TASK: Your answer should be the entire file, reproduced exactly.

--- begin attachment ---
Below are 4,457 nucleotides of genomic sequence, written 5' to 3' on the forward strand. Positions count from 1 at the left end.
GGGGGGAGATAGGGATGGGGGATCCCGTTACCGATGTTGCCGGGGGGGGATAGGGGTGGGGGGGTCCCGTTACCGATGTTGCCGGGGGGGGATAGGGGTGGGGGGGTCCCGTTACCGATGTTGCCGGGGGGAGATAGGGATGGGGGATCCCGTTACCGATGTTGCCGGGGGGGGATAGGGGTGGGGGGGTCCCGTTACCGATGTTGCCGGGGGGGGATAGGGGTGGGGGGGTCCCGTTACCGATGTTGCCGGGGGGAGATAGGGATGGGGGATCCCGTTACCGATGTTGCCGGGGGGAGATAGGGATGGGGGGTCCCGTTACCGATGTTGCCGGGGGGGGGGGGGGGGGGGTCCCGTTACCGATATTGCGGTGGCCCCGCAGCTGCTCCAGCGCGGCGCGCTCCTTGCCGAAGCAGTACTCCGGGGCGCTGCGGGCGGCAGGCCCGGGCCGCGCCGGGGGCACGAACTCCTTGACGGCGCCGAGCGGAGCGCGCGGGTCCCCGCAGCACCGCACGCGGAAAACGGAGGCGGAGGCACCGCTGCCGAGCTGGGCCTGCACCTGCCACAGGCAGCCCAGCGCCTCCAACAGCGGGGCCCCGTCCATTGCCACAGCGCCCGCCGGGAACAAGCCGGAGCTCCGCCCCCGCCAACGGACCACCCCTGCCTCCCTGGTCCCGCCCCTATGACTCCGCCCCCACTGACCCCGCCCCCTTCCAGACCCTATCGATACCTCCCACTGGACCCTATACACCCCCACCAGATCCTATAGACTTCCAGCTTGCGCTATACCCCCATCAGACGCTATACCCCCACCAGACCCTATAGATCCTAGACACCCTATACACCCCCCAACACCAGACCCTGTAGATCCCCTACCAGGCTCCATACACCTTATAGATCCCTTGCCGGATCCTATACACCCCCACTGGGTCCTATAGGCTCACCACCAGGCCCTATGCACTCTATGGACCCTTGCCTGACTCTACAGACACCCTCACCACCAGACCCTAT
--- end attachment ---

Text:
Below are 4,457 nucleotides of genomic sequence, written 5' to 3' on the forward strand. Positions count from 1 at the left end.
GGGGGGAGATAGGGATGGGGGATCCCGTTACCGATGTTGCCGGGGGGGGATAGGGGTGGGGGGGTCCCGTTACCGATGTTGCCGGGGGGGGATAGGGGTGGGGGGGTCCCGTTACCGATGTTGCCGGGGGGAGATAGGGATGGGGGATCCCGTTACCGATGTTGCCGGGGGGGGATAGGGGTGGGGGGGTCCCGTTACCGATGTTGCCGGGGGGGGATAGGGGTGGGGGGGTCCCGTTACCGATGTTGCCGGGGGGAGATAGGGATGGGGGATCCCGTTACCGATGTTGCCGGGGGGAGATAGGGATGGGGGGTCCCGTTACCGATGTTGCCGGGGGGGGGGGGGGGGGGGTCCCGTTACCGATATTGCGGTGGCCCCGCAGCTGCTCCAGCGCGGCGCGCTCCTTGCCGAAGCAGTACTCCGGGGCGCTGCGGGCGGCAGGCCCGGGCCGCGCCGGGGGCACGAACTCCTTGACGGCGCCGAGCGGAGCGCGCGGGTCCCCGCAGCACCGCACGCGGAAAACGGAGGCGGAGGCACCGCTGCCGAGCTGGGCCTGCACCTGCCACAGGCAGCCCAGCGCCTCCAACAGCGGGGCCCCGTCCATTGCCACAGCGCCCGCCGGGAACAAGCCGGAGCTCCGCCCCCGCCAACGGACCACCCCTGCCTCCCTGGTCCCGCCCCTATGACTCCGCCCCCACTGACCCCGCCCCCTTCCAGACCCTATCGATACCTCCCACTGGACCCTATACACCCCCACCAGATCCTATAGACTTCCAGCTTGCGCTATACCCCCATCAGACGCTATACCCCCACCAGACCCTATAGATCCTAGACACCCTATACACCCCCCAACACCAGACCCTGTAGATCCCCTACCAGGCTCCATACACCTTATAGATCCCTTGCCGGATCCTATACACCCCCACTGGGTCCTATAGGCTCACCACCAGGCCCTATGCACTCTATGGACCCTTGCCTGACTCTACAGACACCCTCACCACCAGACCCTAT